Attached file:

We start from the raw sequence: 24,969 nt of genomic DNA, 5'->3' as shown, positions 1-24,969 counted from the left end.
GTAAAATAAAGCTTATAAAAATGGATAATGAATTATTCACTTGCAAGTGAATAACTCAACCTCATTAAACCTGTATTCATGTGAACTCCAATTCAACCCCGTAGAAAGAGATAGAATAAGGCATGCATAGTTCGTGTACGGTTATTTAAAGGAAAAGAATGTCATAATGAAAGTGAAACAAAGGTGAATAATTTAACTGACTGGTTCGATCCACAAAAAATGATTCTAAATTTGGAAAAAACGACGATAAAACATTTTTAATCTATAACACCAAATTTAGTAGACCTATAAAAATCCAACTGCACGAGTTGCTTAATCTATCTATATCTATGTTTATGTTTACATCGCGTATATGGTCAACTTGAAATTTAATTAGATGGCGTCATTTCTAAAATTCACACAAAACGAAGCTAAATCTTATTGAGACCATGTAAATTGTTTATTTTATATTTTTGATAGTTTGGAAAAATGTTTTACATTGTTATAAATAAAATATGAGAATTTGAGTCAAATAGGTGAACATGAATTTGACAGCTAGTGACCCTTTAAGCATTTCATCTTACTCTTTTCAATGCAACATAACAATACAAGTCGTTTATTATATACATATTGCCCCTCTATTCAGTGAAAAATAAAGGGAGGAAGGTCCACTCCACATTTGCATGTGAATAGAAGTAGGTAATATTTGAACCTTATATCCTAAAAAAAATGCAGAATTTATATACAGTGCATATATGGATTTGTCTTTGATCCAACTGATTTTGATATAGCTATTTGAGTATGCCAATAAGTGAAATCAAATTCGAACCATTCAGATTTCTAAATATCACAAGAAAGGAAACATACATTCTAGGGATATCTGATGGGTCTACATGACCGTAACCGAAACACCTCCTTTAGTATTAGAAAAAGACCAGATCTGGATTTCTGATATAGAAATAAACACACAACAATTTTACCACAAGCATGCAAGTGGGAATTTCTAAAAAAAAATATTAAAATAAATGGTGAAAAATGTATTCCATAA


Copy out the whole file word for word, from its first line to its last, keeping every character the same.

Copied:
We start from the raw sequence: 24,969 nt of genomic DNA, 5'->3' as shown, positions 1-24,969 counted from the left end.
GTAAAATAAAGCTTATAAAAATGGATAATGAATTATTCACTTGCAAGTGAATAACTCAACCTCATTAAACCTGTATTCATGTGAACTCCAATTCAACCCCGTAGAAAGAGATAGAATAAGGCATGCATAGTTCGTGTACGGTTATTTAAAGGAAAAGAATGTCATAATGAAAGTGAAACAAAGGTGAATAATTTAACTGACTGGTTCGATCCACAAAAAATGATTCTAAATTTGGAAAAAACGACGATAAAACATTTTTAATCTATAACACCAAATTTAGTAGACCTATAAAAATCCAACTGCACGAGTTGCTTAATCTATCTATATCTATGTTTATGTTTACATCGCGTATATGGTCAACTTGAAATTTAATTAGATGGCGTCATTTCTAAAATTCACACAAAACGAAGCTAAATCTTATTGAGACCATGTAAATTGTTTATTTTATATTTTTGATAGTTTGGAAAAATGTTTTACATTGTTATAAATAAAATATGAGAATTTGAGTCAAATAGGTGAACATGAATTTGACAGCTAGTGACCCTTTAAGCATTTCATCTTACTCTTTTCAATGCAACATAACAATACAAGTCGTTTATTATATACATATTGCCCCTCTATTCAGTGAAAAATAAAGGGAGGAAGGTCCACTCCACATTTGCATGTGAATAGAAGTAGGTAATATTTGAACCTTATATCCTAAAAAAAATGCAGAATTTATATACAGTGCATATATGGATTTGTCTTTGATCCAACTGATTTTGATATAGCTATTTGAGTATGCCAATAAGTGAAATCAAATTCGAACCATTCAGATTTCTAAATATCACAAGAAAGGAAACATACATTCTAGGGATATCTGATGGGTCTACATGACCGTAACCGAAACACCTCCTTTAGTATTAGAAAAAGACCAGATCTGGATTTCTGATATAGAAATAAACACACAACAATTTTACCACAAGCATGCAAGTGGGAATTTCTAAAAAAAAATATTAAAATAAATGGTGAAAAATGTATTCCATAA